In the wake of three highly publicized deaths within ten months among women and girls practicing Chhaupadi, the Nepali Parliament enacted a new law on 9 Aug 2017 criminalizing Chhaupadi Pratha.
But it continued to flourish, predominantly in Nepal’s mid-and far-western regions and as late as the year 2017, 60% of people in the western region didn’t even know the practice was illegal.
Then why is the tradition still prevailing when it has been considered a criminal act?
Banning the practice and enacting a new law criminalizing Chhaupadi does validate the fact that it is a criminal act/offense, but it doesn’t ensure that the people will stop doing it.
Furthermore acting upon the tradition isn’t in any way enough when the fear of consequences for breaking menstrual taboos retain a tight grip among the girls and woman.
In the developed cities, people who are menstruating do stay at home, cook food, and visit places but deep down high percentage of women and girls are still hesitant to go to temples and monuments or touch some sacred items. So it’s not completely about getting less education or information but how deep the fear of myths are rooted inside one’s head and how courageous we are to make a judgment between old harmful tradition and our human rights.
It seems like not only the physical but the mental agony that comes while performing Chhaupadi has become a habitual pain for a woman now, Isn’t that a bitter truth?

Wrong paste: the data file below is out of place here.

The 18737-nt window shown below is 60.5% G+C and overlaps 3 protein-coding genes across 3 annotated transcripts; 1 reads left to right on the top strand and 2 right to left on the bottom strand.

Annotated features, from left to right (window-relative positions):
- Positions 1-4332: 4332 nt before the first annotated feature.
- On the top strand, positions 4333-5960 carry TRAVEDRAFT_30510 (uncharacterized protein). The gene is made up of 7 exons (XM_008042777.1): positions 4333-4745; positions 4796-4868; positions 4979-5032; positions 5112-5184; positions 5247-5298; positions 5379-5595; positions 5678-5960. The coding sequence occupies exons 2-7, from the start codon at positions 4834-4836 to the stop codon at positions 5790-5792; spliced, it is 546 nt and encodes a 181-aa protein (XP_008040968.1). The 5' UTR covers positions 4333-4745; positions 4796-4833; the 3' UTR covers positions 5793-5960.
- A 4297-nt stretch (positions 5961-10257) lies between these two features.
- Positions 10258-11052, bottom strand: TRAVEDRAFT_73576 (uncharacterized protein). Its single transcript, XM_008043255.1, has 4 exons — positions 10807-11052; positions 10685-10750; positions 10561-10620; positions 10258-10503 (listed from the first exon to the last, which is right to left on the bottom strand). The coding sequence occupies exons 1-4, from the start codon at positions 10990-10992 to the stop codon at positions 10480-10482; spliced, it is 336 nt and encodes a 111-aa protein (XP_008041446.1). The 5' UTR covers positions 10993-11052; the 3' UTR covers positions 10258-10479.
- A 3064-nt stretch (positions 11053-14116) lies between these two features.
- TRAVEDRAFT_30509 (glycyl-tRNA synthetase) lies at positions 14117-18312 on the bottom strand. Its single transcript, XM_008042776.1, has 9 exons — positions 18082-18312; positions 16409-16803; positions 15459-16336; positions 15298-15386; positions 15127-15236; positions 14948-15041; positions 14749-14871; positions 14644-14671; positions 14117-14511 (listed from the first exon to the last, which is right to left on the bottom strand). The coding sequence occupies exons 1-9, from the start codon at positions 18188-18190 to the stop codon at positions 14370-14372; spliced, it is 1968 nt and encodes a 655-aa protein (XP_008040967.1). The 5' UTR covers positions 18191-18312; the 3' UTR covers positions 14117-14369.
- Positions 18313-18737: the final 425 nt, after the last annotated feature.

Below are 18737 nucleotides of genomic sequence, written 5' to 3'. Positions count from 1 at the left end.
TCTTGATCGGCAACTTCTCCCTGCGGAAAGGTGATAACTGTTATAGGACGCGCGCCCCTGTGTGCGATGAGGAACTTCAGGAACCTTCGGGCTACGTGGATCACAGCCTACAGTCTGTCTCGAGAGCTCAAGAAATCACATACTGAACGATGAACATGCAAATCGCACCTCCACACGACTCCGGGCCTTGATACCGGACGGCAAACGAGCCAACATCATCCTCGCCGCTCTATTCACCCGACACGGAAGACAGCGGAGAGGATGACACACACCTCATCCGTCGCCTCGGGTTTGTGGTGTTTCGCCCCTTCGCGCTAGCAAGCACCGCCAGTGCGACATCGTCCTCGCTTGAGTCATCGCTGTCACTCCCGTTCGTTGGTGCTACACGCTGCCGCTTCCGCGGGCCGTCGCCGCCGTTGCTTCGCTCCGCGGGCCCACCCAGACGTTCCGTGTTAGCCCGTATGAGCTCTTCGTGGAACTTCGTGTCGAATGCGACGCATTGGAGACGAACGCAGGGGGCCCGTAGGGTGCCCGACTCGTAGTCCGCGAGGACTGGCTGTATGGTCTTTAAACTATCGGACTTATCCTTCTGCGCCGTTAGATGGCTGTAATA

“I wish I hadn’t had my period”. I have repeated this line every time I had my menses, each month for the last couple of years. Only the physical pain from the period is excruciating enough to lay on a bed curled up and dare not to move an inch. And with the mental harm from practices like Chhaupadi, the feelings of abandonment, insecurity, guilt, and humiliation for being impure and untouchable adds up. The extreme and severe consequence of this on psychological health is of great distress and concern.
But aren’t some of the myths right? What about “Any form of physical activity can disturb the menstrual flow”? I think it’s true
No, it’s not. You believe it’s true because menstruation cramp hurts like hell which makes us think that we shouldn’t move at all. But the problem is we believe in them so deeply that we have never allowed ourselves to search about how to ease the pain and learn that the myth is a half-truth despite us getting a quality education. And the same goes for all the other myths as well.
So educated or not but the beliefs in these strict guidelines that should be followed during period and all the other myths are continuing in the society. Why you ask?
We are all aware of the answer. Unawareness. Chhaupadi still has its root deep because whenever the topic rises only the part where she menstruates is spoken about.
But the root cause is not only the lack of education but the awareness of one’s body. Woman are demanded to fulfill their role as a mother, yet the very bodily function that allows this phenomenon of motherhood is condemned impure. Does this seem wildly unfair or stupidly contradictory?
However, the positive change can still pace up when education is provided not only to young girls and women but to everyone around them. Discussion and awareness about puberty and the changes that take place on every being have long been a neglected issue in Nepal so there must be an increasing recognition and it should be included in the research, programming education, and health products. Fifteen years since the first boycott of Chhaupadi and still we are in dire need of an effective approach to improving the situation.
Ongoing forward we must remember “ Gender equality cannot prevail while Chaupadi still exists”.